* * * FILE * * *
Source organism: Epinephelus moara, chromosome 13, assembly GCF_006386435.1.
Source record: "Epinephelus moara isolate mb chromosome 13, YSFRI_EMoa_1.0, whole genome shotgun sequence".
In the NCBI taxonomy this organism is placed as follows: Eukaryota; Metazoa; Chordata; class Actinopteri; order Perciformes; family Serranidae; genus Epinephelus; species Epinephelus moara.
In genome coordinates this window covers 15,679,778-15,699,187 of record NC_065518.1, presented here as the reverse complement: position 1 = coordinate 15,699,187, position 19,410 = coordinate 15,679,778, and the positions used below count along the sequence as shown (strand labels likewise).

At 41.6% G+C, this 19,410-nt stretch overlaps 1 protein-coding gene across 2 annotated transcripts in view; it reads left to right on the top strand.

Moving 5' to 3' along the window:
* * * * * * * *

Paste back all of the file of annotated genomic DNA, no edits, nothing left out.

Source organism: Epinephelus moara, chromosome 13, assembly GCF_006386435.1.
Source record: "Epinephelus moara isolate mb chromosome 13, YSFRI_EMoa_1.0, whole genome shotgun sequence".
In the NCBI taxonomy this organism is placed as follows: Eukaryota; Metazoa; Chordata; class Actinopteri; order Perciformes; family Serranidae; genus Epinephelus; species Epinephelus moara.
In genome coordinates this window covers 15,679,778-15,699,187 of record NC_065518.1, presented here as the reverse complement: position 1 = coordinate 15,699,187, position 19,410 = coordinate 15,679,778, and the positions used below count along the sequence as shown (strand labels likewise).

At 41.6% G+C, this 19,410-nt stretch overlaps 1 protein-coding gene across 2 annotated transcripts in view; it reads left to right on the top strand.

Moving 5' to 3' along the window: